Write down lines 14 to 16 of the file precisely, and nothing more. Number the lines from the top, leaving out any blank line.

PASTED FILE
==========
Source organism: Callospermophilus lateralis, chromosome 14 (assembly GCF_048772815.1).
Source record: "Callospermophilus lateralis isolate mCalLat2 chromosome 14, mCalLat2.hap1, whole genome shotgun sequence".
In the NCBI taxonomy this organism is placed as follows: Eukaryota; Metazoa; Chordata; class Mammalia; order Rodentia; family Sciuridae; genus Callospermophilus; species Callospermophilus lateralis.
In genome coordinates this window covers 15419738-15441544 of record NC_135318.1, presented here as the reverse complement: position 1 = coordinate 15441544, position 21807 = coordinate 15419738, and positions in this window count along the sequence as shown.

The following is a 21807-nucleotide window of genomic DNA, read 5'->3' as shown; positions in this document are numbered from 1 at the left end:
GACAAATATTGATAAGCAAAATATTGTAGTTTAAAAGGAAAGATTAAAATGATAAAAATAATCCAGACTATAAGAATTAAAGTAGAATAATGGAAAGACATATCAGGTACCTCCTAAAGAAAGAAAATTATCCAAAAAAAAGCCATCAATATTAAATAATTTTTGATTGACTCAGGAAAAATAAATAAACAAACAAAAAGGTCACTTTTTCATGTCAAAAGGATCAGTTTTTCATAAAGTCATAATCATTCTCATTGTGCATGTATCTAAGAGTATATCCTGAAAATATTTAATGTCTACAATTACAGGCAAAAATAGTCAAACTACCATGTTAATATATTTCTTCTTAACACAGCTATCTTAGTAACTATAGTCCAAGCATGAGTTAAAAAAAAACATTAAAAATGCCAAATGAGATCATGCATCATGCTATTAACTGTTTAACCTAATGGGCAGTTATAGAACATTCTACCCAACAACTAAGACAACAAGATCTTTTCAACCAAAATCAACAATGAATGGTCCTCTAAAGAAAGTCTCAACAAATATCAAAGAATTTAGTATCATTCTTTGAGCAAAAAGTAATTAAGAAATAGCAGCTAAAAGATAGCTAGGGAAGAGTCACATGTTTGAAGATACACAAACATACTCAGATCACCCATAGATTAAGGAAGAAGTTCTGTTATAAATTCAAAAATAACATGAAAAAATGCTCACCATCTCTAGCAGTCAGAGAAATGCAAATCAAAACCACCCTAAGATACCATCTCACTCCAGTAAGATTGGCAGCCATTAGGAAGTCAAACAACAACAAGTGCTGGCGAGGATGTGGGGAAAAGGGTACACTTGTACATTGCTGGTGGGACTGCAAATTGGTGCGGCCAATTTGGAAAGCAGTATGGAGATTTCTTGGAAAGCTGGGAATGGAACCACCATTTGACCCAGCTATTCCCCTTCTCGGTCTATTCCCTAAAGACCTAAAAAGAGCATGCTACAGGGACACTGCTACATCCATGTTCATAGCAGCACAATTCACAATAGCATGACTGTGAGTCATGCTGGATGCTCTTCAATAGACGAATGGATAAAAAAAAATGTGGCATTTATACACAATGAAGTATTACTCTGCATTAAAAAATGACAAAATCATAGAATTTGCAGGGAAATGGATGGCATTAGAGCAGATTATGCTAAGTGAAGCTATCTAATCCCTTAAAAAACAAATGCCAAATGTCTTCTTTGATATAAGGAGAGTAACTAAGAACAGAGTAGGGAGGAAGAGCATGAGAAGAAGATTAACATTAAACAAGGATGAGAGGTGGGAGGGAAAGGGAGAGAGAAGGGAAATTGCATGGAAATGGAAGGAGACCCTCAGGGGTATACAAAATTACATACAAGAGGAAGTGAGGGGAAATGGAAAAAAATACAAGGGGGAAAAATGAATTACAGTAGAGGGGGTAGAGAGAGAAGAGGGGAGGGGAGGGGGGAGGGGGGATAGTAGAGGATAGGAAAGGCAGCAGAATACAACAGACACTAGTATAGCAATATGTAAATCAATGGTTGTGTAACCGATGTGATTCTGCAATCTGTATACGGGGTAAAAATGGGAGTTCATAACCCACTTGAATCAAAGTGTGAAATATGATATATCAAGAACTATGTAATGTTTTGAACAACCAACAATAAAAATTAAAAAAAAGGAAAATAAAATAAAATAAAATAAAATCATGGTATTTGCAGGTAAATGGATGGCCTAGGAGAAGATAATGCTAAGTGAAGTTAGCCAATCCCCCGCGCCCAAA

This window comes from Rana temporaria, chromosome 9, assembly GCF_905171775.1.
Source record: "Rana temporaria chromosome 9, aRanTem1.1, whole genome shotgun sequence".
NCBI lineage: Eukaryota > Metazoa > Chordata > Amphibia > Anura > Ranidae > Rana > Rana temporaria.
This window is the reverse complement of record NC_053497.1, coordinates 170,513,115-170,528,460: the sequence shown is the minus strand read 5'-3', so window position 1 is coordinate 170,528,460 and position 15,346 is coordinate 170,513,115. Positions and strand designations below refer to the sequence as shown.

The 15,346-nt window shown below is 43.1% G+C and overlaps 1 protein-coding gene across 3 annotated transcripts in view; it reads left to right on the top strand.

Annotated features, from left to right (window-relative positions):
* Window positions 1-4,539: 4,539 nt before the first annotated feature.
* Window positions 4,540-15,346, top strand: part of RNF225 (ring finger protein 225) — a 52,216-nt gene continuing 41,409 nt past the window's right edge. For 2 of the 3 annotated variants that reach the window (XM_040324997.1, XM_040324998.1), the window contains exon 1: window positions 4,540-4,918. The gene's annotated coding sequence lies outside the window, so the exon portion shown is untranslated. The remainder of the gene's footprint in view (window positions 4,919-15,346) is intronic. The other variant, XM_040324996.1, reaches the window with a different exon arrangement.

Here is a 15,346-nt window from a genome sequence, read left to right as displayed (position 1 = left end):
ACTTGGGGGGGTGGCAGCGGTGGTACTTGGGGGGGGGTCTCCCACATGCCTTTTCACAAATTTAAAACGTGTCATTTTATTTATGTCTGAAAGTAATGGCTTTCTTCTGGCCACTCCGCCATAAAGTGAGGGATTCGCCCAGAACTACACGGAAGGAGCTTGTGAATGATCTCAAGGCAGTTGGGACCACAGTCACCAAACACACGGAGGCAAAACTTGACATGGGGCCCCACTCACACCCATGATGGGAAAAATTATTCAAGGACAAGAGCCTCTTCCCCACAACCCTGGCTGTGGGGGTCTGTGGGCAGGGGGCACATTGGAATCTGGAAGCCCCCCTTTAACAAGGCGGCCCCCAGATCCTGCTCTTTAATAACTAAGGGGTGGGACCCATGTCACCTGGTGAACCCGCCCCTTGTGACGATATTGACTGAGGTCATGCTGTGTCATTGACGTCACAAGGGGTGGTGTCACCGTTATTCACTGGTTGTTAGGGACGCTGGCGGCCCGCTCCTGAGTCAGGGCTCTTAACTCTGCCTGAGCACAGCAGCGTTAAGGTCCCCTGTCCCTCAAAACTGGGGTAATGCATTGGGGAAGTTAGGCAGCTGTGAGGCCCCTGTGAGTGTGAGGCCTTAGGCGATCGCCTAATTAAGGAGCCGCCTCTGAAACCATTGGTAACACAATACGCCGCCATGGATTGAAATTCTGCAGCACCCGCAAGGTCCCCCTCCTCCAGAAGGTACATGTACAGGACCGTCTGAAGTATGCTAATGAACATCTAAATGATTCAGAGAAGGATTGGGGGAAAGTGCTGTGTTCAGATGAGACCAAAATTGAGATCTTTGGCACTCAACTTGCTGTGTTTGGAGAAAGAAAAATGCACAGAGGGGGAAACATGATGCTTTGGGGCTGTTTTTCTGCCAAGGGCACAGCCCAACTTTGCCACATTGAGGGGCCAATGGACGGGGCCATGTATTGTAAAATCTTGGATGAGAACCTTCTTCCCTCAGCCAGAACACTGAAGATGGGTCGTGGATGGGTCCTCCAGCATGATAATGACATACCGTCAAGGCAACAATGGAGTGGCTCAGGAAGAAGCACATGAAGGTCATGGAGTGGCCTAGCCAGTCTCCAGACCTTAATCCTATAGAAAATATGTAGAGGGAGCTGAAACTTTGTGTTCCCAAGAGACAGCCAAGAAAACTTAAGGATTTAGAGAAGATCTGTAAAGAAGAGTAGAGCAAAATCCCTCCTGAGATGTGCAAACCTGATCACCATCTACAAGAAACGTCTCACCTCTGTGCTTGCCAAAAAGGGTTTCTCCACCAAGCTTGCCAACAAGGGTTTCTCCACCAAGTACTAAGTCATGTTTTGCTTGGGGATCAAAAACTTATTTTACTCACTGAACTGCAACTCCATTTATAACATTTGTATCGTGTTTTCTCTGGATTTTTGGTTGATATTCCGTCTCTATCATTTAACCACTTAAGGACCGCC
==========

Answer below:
* Window positions 4,540-15,346, top strand: part of RNF225 (ring finger protein 225) — a 52,216-nt gene continuing 41,409 nt past the window's right edge. For 2 of the 3 annotated variants that reach the window (XM_040324997.1, XM_040324998.1), the window contains exon 1: window positions 4,540-4,918. The gene's annotated coding sequence lies outside the window, so the exon portion shown is untranslated. The remainder of the gene's footprint in view (window positions 4,919-15,346) is intronic. The other variant, XM_040324996.1, reaches the window with a different exon arrangement.

Here is a 15,346-nt window from a genome sequence, read left to right as displayed (position 1 = left end):
ACTTGGGGGGGTGGCAGCGGTGGTACTTGGGGGGGGGTCTCCCACATGCCTTTTCACAAATTTAAAACGTGTCATTTTATTTATGTCTGAAAGTAATGGCTTTCTTCTGGCCACTCCGCCATAAAGTGAGGGATTCGCCCAGAACTACACGGAAGGAGCTTGTGAATGATCTCAAGGCAGTTGGGACCACAGTCACCAAACACACGGAGGCAAAACTTGACATGGGGCCCCACTCACACCCATGATGGGAAAAATTATTCAAGGACAAGAGCCTCTTCCCCACAACCCTGGCTGTGGGGGTCTGTGGGCAGGGGGCACATTGGAATCTGGAAGCCCCCCTTTAACAAGGCGGCCCCCAGATCCTGCTCTTTAATAACTAAGGGGTGGGACCCATGTCACCTGGTGAACCCGCCCCTTGTGACGATATTGACTGAGGTCATGCTGTGTCATTGACGTCACAAGGGGTGGTGTCACCGTTATTCACTGGTTGTTAGGGACGCTGGCGGCCCGCTCCTGAGTCAGGGCTCTTAACTCTGCCTGAGCACAGCAGCGTTAAGGTCCCCTGTCCCTCAAAACTGGGGTAATGCATTGGGGAAGTTAGGCAGCTGTGAGGCCCCTGTGAGTGTGAGGCCTTAGGCGATCGCCTAATTAAGGAGCCGCCTCTGAAACCATTGGTAACACAATACGCCGCCATGGATTGAAATTCTGCAGCACCCGCAAGGTCCCCCTCCTCCAGAAGGTACATGTACAGGACCGTCTGAAGTATGCTAATGAACATCTAAATGATTCAGAGAAGGATTGGGGGAAAGTGCTGTGTTCAGATGAGACCAAAATTGAGATCTTTGGCACTCAACTTGCTGTGTTTGGAGAAAGAAAAATGCACAGAGGGGGAAACATGATGCTTTGGGGCTGTTTTTCTGCCAAGGGCACAGCCCAACTTTGCCACATTGAGGGGCCAATGGACGGGGCCATGTATTGTAAAATCTTGGATGAGAACCTTCTTCCCTCAGCCAGAACACTGAAGATGGGTCGTGGATGGGTCCTCCAGCATGATAATGACATACCGTCAAGGCAACAATGGAGTGGCTCAGGAAGAAGCACATGAAGGTCATGGAGTGGCCTAGCCAGTCTCCAGACCTTAATCCTATAGAAAATATGTAGAGGGAGCTGAAACTTTGTGTTCCCAAGAGACAGCCAAGAAAACTTAAGGATTTAGAGAAGATCTGTAAAGAAGAGTAGAGCAAAATCCCTCCTGAGATGTGCAAACCTGATCACCATCTACAAGAAACGTCTCACCTCTGTGCTTGCCAAAAAGGGTTTCTCCACCAAGCTTGCCAACAAGGGTTTCTCCACCAAGTACTAAGTCATGTTTTGCTTGGGGATCAAAAACTTATTTTACTCACTGAACTGCAACTCCATTTATAACATTTGTATCGTGTTTTCTCTGGATTTTTGGTTGATATTCCGTCTCTATCATTTAACCACTTAAGGACCGCC